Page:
Safeguarding the “first rough draft of history”: How pleasant to have a history of newspapers (with thank yous to the British Library for its newspaper preservation work from Sylvia Morris at the excellent Shakespeare Blog.

In praise of the almost-journalists: A fine piece by Dan Gillmor at Slate on the distinctive contribution to online news made by advocacy organisations such as Human Rights Watch and Cato Institute.

News Corp boss brands Washington Post journalists 'high priests': Not such good times for journalists of the old school. The Guardian reports how News Corp's Chief Executive Robert Thomson feels that the Washington Post's journalists have failed to embrace the transition to digital.

Apple Adds Talk Radio And News To iTunes Radio Starting With NPR: iTunes Radio gets its first non-music offering with this team up with NPR (National Public Radio), Techcrunch reports.

Journalists increasingly under fire from hackers, Google researchers show: ArsTechnica reports that news organisations are increasingly being targeted by state-sponsored hackers.

The Evolution of Automated Breaking News Stories: Is this the future of news? Technology Review reports on how a Google engineer has developed an algorithm, Wikipedia Live Monitor, that spots breaking news stories on the Web and illustrates them with pictures. Now it is tweeting them.

Debugging the backlash to data journalism: Data journalism has been all the rage, so inevitably there has been a backlash. Alexander Howard at Tow Center provides a good overview of the phenomenon, its strengths and its limitations.

Taming the news beast: The Newsroom blog goes to an International Society for Knowledge Orgaization event on news archives and news metadata, and comes back thoughtful.

London Live – capital's first dedicated TV channel – takes to the air: The Evening Standard-backed TV channel went live on March 31st. Meanwhile, Jim Waterson at BuzzFeed provides an entertaining history of the last time someone tried to launch a TV station called London Live.

The Guardian crowned newspaper of the year at Press Awards for government surveillance reports: Press Gazette names all the winners at the Press Awards. Meanwhile, former Guardian columnist Glenn Greenwald has won the University of Georgia's McGill Medal for Journalistic Courage.

German officials ban journalist from naming his son #Wikileaks. No comment.

26 February 2014

10 great online newsreel archives

Add comment Comments (0)

Last week we published a list of 10 great online newspaper archives. Working our way through the different news media, here's a listing of 10 of the best newsreel sources to be found online, newsreels being the news medium shown in cinemas worldwide from the early 1900s to the 1970s (and beyond in some countries). Newsreels don't always receive the attention they deserve from historians - they were popular, powerful, and had a huge influence on people's perceptions of the world. Their archives are often aimed at the broadcast market rather than the general public or academic audiences, but there is plenty of good material for anyone to find if you know where to look.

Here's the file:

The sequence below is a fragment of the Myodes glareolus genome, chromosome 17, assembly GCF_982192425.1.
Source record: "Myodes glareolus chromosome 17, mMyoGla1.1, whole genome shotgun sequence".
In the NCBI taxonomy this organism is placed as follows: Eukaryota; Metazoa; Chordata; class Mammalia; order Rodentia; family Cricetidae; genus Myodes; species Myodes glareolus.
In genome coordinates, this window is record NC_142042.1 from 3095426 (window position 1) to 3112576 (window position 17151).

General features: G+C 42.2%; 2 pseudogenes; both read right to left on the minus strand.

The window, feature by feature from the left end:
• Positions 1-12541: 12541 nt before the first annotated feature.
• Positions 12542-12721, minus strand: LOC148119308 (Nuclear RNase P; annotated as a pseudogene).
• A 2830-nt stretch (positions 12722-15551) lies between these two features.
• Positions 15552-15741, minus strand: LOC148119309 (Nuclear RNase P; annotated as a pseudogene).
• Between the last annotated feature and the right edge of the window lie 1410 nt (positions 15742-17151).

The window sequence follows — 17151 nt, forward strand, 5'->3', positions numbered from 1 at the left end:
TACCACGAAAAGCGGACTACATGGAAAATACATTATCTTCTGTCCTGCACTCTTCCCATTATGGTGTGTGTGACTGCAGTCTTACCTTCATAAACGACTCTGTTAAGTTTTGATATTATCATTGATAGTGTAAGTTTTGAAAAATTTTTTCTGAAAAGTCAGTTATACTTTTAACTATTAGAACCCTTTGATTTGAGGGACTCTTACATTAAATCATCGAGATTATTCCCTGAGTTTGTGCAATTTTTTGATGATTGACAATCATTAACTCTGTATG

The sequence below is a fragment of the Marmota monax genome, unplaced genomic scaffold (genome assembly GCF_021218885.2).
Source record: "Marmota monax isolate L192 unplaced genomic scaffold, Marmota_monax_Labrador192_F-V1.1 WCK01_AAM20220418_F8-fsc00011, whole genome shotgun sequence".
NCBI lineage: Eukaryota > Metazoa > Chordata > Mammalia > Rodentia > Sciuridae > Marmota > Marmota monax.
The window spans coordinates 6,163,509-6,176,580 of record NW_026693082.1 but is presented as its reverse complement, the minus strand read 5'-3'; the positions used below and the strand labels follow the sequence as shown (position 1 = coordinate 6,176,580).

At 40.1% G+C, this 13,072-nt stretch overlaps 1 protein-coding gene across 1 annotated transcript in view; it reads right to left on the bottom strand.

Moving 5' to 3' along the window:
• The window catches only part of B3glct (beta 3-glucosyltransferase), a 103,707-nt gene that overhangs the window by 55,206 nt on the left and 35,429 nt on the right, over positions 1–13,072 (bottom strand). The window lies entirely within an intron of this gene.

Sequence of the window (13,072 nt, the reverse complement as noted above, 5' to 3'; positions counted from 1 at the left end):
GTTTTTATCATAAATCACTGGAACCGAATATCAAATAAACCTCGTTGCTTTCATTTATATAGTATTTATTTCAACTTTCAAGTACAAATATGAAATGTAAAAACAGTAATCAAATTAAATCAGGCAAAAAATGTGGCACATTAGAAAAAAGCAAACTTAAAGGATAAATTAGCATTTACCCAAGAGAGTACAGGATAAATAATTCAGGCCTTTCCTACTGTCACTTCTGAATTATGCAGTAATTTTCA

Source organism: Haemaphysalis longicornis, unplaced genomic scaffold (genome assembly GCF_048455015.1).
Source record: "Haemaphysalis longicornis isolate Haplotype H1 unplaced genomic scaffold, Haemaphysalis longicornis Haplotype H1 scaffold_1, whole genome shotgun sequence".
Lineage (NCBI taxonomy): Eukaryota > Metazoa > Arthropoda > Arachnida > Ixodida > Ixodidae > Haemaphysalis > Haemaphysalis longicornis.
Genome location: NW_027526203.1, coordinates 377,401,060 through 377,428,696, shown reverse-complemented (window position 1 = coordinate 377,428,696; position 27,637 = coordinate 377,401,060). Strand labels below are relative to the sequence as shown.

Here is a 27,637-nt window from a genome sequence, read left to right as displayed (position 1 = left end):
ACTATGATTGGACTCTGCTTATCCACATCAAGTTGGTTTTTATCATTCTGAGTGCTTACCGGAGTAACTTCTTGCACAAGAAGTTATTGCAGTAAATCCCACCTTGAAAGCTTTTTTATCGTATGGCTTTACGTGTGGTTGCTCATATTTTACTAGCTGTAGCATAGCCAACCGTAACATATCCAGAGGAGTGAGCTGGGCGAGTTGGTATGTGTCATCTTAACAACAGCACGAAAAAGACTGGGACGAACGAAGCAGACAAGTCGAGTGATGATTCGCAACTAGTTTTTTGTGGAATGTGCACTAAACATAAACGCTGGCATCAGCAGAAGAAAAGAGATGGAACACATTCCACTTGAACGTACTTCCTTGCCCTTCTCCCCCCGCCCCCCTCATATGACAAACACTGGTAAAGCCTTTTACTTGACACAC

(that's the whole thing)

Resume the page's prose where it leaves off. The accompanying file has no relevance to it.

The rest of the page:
An example of a complete issue for Gaumont-British News, issue 197, 18 November 1935 (film from ITN Source via JISC Media Hub)

Archivio Storico

The online archive of the Italian stated-owned Luce company contains seventy years of newsreels, from the late 1920s onwards. The site is in Italian, but is easy enough to negotiate, and there is plenty of material there from around the world, as well as naturally enough having excellent coverage of Italian life and politics (including the period when Luce was the propaganda tool of Mussolini's fascist regime.

British Movietone News

British Movietone News was one of the most familiar and influential of British newsreels. It was the first sound newsreel in Britain, and ran 1929-1979. Its entire run has been digitised and made freely available (to use the site requires registration first), though its primary purpose is commercial sales. The site isn't nearly as well known as British Pathé, but is just as important, with so many important and just as many incidental and quirky news stories from five decades of British life. There are good catalogue descriptions, with low and high resolution videos for viewing.

British Pathé

British Pathé is the dominant force for online newsreels. The Pathé Gazette (later Pathé News) newsreel ran in Britain between 1910-1970. Most of its twice-weekly issues have survived and have been digitised and made available online - some 3,500 hours, or 90,000 individual items. Now run by an independent business with no connection to the original Pathé, the site provies high resolution copies for footage sales and low resolution freely viewable copies for the general public. There are some idiosyncratic catalogue descriptions, thousands of stills taken from the newsreels, and useful thematic collections such as World War One. It is easy to use, engrossing to browse, and provides a wonderful panorama of much of twentieth-century life, in Britain and beyond.

Fox Movietone News: the War Years, 1942 – 1944

The survival rate for American newsreels is not as good as it is in some other coutnries, and research tools such as databases or digitised collections are disappointingly few. An important resource is the Fox Movietone collection held by the University of South Carolina.  200 Fox Movietone News issues for the 1942-44 period can be viewed online, together with digitised newsreel cameramen's dope sheets (records of what they shot during an assignment) and other documentation. The USC's main digital video repository Moving Image Research Collections has further newsreel material available, including stories from the the silent Fox News (1919-1930) . 

Gaumont Pathe Archives